Thanks to celebrities like Marilyn Monroe and Madonna, moles or beauty marks have become completely iconic. And while that little dark speck above your upper lip or on the side of your chin can make you look effortlessly glamorous, it turns out that may be a sign of a something not quite as appealing – skin cancer.
Don’t get us wrong, we don’t want to turn you against your beauty marks. In fact, we think they can be useful in more ways than just making you look like a model straight out of those glossy magazine pages. Usually, it’s hard to figure out the bad stuff that’s going on inside our bodies, and it’s not until signs and symptoms show up that we actually do something about it. Unfortunately, by then, it may be too late.
Moles, on the other hand, can tell you if you have skin cancer. All moles are not cancerous, but then again, all moles aren’t benign either. And since they pretty much pop up on visible areas of your skin, it’s very easy to be on the
Research reports that skin cancer is one of the most common forms of cancer in the US. The American Academy of Dermatology estimates that one in five Americans will most likely develop skin cancer at some point in their life. 1
Not all types skin cancers are deadly. However, dermatologists urge people to be on the lookout for melanoma, a type of skin cancer that is not only the most dangerous if not treated at the earliest but also the third most common kind which is currently on the rise. It has been estimated that by 2017, roughly 87,110 new cases of melanoma will be diagnosed while the disease is expected to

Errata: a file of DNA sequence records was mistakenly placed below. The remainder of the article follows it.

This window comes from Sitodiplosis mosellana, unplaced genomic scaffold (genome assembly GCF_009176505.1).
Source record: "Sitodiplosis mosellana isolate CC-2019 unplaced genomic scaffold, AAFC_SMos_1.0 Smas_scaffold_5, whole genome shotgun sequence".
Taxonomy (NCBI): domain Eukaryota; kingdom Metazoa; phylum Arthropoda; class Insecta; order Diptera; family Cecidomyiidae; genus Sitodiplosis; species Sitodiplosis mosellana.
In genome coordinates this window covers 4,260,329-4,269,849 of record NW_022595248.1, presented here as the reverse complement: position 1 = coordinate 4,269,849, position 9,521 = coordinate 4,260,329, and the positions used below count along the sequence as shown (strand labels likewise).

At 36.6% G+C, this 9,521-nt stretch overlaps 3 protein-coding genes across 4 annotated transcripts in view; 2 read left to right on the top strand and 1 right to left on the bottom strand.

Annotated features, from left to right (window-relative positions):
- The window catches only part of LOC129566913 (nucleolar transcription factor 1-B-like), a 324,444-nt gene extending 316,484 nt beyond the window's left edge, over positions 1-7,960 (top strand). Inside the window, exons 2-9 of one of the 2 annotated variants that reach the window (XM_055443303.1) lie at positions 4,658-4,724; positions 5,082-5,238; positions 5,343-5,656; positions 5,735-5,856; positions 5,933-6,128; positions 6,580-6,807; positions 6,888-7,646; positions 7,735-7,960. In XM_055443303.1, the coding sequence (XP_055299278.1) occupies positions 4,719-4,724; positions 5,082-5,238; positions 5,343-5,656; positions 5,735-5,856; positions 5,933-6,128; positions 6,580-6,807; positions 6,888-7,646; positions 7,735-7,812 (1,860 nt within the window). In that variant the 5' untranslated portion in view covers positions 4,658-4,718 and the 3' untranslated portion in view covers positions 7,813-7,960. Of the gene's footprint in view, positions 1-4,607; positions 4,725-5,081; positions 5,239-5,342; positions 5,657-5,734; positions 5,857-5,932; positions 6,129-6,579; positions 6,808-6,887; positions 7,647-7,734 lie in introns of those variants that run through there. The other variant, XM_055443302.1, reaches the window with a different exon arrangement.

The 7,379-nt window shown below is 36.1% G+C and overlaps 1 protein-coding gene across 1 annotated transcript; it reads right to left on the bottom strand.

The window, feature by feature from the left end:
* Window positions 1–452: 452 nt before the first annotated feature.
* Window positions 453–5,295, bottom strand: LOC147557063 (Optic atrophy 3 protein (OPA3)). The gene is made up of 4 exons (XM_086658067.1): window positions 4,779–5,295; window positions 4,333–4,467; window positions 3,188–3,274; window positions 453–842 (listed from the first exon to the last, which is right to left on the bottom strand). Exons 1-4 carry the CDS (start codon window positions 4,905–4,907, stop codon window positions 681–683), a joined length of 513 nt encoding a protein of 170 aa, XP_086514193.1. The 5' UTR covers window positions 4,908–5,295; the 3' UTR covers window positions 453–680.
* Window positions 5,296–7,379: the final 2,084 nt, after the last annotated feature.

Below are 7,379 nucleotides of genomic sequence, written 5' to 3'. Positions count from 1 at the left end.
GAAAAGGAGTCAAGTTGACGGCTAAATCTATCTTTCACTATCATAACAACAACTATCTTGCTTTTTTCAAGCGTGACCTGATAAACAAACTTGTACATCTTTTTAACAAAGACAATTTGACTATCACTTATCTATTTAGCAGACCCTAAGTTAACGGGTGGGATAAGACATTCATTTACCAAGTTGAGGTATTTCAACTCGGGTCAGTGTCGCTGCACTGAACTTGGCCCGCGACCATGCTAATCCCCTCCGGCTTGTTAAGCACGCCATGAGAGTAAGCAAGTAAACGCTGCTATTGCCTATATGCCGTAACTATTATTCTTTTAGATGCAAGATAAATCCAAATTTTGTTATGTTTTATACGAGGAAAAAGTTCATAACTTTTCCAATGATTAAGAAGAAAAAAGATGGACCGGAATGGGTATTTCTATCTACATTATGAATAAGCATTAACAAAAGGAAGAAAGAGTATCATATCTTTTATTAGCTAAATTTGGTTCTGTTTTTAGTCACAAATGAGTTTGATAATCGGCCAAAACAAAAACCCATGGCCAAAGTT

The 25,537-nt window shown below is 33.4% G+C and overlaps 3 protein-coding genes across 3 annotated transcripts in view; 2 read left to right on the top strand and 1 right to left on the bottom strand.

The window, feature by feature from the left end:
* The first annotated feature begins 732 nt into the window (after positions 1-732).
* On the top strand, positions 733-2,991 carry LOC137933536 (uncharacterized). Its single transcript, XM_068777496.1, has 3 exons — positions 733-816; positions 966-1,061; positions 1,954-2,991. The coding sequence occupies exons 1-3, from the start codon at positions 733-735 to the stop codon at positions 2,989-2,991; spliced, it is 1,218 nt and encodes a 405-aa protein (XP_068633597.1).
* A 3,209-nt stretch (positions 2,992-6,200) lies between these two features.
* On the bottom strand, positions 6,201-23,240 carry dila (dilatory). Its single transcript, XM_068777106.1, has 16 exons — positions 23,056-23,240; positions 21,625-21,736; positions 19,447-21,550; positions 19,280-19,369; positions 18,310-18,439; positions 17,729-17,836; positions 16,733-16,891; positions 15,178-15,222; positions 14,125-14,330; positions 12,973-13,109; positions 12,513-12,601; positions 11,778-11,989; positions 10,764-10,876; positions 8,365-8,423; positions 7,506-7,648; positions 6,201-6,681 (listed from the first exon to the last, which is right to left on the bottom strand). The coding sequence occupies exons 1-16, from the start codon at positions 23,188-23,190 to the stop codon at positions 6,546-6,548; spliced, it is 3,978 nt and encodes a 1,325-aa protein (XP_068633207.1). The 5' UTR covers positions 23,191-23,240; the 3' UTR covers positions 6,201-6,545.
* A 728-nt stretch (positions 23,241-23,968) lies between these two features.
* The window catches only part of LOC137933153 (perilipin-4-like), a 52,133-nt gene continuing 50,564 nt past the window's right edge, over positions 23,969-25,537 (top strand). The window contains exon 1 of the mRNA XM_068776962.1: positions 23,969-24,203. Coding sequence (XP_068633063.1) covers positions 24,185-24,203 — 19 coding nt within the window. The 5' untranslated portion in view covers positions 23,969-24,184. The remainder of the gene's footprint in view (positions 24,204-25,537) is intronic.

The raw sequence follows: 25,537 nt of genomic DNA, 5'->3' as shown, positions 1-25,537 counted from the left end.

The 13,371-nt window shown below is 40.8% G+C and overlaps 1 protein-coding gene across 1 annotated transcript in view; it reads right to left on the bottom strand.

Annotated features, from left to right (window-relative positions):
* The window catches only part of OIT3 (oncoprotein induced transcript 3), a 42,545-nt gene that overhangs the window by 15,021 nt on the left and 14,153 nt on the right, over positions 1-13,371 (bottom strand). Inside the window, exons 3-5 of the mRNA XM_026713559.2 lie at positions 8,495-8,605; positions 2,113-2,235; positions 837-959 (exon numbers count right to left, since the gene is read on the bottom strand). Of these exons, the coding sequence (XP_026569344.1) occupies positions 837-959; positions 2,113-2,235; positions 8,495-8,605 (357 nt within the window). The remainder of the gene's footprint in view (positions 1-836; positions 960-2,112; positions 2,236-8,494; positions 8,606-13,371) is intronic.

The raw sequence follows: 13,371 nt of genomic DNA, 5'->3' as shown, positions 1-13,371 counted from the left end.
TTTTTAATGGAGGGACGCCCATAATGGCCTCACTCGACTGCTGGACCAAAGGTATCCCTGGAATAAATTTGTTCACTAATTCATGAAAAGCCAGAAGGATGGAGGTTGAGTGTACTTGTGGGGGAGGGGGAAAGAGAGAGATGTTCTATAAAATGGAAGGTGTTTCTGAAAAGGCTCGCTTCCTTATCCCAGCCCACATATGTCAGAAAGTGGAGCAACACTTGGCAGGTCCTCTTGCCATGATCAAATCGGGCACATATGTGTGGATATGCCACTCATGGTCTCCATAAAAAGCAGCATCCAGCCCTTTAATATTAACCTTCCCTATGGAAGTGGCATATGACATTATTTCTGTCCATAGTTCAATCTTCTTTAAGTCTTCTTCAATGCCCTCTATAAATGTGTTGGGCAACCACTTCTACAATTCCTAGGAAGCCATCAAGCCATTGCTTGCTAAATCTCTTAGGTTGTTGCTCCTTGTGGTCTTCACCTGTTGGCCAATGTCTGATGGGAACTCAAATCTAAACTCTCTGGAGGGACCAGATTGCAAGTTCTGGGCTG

The good news, however, is that only 2 percent of skin cancers turn out to be melanoma, which means it’s a rare disease.3 Also, melanoma can be easily cured if it’s diagnosed in its early stages. The most obvious telltale sign you need to be on the lookout for is a mole, a mark, or a blemish on your skin.
Melanoma And Cancerous Moles
Melanoma begins in melanocytes – cells in our skin
The leading cause of melanoma is too much exposure to ultraviolet or UV rays from sunlight. Every time your melanocytes come in contact with sunlight, they make produce more melanin that results in your skin becoming dark and developing freckles, a tan, or moles. Most of these, however, are fairly benign.
Sometimes, however, too much exposure to UV radiation can adversely affect the DNA structure in melanocytes. This may cause them to grow and develop into a tumor. Blisters caused by sunburns during childhood years and the excessive use of tanning beds can also put you at an increased risk of melanoma.
Melanoma tumors may often either originate within an existing mole or develop their own lesions that look like moles. The National Cancer Institute claims that people sporting more than 50 moles on their skin are at a greater risk of developing melanoma.4
How To Tell A Cancerous Mole From A Benign One